Another reason may be the fact that no (afair) specialized image codec supports solid compression, while LZ/BWT does.

    Compression-wise, optimized png + reflate + BWT would be probably still better than freearc's delta + BWT.

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    Member m^2's Avatar
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    Quote Originally Posted by Piotr Tarsa View Post
    The question isn't "why BWT works on images?" but "why BWT works on images better than other codecs?". It could be that because assumptions made by author of other codecs aren't that good, or because FreeArc and associated codecs have a lot of speed optimizations, or something else.
    At the time I didn't know why does it work at all, so the question was right. It could be changed now.

    Quote Originally Posted by Shelwien View Post
    Obviously BWT is better than LZ for this, as they use the same kind of redundancy, but BWT is more efficient.

    Also which benchmarks?.. I don't see fa in here, for example: http://compressionratings.com/img1.html
    W/out access to the files it's hard to tell what's up. Sorry, I don't have time too search, I remember seeing it more than once. I remember my own tests: the single-image test I did years ago and another single-image one that was never finished and published. I think there was something in the BCIF thread. And I'm sure that's not all what I've seen.


    Quote Originally Posted by Shelwien View Post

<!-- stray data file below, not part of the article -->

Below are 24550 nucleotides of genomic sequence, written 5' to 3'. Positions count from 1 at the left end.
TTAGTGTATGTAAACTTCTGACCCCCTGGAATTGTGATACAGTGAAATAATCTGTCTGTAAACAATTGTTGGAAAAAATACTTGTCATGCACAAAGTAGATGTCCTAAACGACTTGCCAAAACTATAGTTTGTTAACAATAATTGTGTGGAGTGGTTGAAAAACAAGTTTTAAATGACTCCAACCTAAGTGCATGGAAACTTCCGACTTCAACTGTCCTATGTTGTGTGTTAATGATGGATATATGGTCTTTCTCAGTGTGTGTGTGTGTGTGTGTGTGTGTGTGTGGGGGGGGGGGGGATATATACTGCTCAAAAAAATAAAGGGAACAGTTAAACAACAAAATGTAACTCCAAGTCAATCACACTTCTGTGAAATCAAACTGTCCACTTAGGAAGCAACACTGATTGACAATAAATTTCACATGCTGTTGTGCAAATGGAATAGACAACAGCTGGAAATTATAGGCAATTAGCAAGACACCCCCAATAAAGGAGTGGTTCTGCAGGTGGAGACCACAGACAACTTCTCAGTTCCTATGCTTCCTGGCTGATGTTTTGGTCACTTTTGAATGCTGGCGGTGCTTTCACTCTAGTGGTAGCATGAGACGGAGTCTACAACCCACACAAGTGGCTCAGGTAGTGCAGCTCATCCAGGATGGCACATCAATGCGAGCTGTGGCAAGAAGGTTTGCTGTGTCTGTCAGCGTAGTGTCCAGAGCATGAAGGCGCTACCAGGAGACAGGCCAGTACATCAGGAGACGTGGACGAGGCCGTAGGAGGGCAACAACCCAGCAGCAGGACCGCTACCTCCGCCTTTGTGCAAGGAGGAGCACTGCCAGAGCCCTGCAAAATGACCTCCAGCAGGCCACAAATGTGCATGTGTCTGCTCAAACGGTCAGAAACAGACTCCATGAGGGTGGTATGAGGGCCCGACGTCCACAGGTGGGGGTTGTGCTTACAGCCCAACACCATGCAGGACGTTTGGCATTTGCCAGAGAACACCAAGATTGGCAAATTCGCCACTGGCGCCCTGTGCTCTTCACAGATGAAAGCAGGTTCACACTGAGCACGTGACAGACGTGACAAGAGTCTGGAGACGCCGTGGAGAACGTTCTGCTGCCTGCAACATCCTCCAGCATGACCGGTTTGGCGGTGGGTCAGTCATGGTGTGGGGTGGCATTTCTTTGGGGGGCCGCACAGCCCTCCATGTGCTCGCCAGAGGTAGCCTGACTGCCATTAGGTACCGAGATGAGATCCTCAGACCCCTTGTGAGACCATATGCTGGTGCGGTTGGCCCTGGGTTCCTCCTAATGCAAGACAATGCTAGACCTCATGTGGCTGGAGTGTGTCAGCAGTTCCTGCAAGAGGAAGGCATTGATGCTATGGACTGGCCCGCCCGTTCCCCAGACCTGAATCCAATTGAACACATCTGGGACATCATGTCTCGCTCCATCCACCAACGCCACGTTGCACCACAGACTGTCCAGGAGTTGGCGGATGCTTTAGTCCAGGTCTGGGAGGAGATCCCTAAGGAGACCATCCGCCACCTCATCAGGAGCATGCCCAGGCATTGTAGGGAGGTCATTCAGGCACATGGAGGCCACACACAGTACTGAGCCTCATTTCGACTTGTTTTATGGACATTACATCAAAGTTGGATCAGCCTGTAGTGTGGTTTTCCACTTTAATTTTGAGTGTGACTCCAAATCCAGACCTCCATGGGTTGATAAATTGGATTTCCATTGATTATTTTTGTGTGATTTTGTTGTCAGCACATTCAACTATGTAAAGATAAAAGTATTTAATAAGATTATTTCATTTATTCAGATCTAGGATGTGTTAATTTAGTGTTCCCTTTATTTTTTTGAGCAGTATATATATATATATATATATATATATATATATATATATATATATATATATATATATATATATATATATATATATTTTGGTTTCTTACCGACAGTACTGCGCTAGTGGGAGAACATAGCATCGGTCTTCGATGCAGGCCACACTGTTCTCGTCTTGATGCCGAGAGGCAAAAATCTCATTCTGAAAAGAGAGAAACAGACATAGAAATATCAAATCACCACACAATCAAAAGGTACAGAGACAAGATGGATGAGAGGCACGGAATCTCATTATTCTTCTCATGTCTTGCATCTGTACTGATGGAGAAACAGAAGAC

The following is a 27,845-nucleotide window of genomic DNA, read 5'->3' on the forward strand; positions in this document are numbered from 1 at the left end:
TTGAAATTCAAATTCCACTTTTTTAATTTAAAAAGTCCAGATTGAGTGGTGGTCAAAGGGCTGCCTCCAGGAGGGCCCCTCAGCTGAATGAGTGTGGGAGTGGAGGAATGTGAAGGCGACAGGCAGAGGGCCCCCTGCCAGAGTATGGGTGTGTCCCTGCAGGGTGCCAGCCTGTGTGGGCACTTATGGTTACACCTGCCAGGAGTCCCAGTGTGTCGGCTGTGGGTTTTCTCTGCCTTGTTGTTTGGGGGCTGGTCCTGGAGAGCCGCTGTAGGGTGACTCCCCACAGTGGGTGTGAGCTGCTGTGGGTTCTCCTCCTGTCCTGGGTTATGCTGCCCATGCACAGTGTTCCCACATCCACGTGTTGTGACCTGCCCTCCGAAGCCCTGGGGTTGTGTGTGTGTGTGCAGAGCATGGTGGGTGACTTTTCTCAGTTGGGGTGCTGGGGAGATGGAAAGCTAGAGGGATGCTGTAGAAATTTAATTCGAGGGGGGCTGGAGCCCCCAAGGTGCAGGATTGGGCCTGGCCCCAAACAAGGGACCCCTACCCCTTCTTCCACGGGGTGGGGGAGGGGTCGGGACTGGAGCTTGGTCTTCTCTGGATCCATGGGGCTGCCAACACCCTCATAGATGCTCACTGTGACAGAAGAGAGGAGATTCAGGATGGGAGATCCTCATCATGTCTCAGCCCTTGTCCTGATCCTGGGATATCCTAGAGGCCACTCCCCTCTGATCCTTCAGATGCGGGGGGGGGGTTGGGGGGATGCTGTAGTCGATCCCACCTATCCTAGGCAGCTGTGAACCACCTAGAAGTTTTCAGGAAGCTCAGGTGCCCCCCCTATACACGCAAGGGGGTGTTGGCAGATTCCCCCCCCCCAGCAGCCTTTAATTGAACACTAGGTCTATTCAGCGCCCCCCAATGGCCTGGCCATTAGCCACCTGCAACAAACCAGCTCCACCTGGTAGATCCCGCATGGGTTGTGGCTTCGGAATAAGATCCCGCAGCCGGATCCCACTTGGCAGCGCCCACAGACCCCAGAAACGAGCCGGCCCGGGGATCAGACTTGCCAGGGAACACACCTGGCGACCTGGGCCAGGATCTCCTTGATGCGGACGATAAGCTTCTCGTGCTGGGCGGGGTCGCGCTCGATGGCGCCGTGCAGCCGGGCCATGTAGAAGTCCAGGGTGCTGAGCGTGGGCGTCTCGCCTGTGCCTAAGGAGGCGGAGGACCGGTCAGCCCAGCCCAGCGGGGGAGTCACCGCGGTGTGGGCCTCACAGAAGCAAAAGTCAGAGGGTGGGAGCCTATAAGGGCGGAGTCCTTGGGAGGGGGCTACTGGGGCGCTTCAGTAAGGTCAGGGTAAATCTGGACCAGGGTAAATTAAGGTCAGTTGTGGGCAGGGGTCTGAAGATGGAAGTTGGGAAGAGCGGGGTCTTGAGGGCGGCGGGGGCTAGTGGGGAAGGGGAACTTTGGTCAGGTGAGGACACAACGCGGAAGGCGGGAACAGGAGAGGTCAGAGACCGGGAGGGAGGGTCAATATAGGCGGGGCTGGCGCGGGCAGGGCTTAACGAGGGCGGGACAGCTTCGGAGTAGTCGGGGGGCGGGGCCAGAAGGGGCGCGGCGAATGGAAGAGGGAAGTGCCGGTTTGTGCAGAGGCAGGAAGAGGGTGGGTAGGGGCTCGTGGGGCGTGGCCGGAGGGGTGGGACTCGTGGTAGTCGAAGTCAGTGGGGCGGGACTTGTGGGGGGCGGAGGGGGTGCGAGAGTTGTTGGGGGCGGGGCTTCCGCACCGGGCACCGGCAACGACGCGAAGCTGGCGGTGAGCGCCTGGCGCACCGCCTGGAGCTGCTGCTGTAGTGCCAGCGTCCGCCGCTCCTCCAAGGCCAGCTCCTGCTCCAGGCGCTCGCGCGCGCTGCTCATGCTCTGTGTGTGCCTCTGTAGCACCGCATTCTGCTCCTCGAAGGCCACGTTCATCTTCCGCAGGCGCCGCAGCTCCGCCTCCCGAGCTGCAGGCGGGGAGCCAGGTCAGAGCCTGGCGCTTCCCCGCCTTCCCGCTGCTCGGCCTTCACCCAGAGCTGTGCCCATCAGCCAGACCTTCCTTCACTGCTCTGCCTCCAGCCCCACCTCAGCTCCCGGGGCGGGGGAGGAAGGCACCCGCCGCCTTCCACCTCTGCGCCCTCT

Well maybe Bulat could adopt BCIF somehow - other open-source image codecs (like jpeg ones) don't seem
    to have really good compression, while using them would be much harder.
    Unfortunately BMF and stuffit are not open-source.
    BCIF needs to do something about highly redundant files. I view it as something with a good potential, but unfinished because of this flaw.

    Quote Originally Posted by Shelwien View Post
    Another reason may be the fact that no (afair) specialized image codec supports solid compression, while LZ/BWT does.
    Most image compression benchmarkers compress images individually.

    Quote Originally Posted by Shelwien View Post
    Compression-wise, optimized png + reflate + BWT would be probably still better than freearc's delta + BWT.
    Yeah, but slow as hell. A simple 2d gradient-based filter like in PNG+BWT would be only slightly weaker, several times simpler and much faster.
    I'm thinking about experimenting with this and even faster schemes...but it depends on some ongoing changes in my life.

    ADDED: BTW, solid mode is a good idea.
    Last edited by m^2; 11th September 2012 at 20:28.

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    Member Karhunen's Avatar
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    I have noticed that some images that are compressed with the png2webpll utility which are then decompressed back with webpll2png and compared for difference tend to compress better with FreeArc's delta+grzip filters afterward, even if the WebP png2webpll utility is constrained to operate "fast" with parameter -c 0. Unless the alpha channel is nontrivial, I use imagemagick convert to dump it.
    The point is, maybe there is something in the webpll code that may be useful.
    Prior to this I would use crude methods like clamping values to 16 bit targa files or color averaging them to a pseudo "18 bit" color.
    An even more inaccuate method would be to use a shared chroma value in YUV colorspace like the cirrus logic "AccuPak" video codec, which libav can write.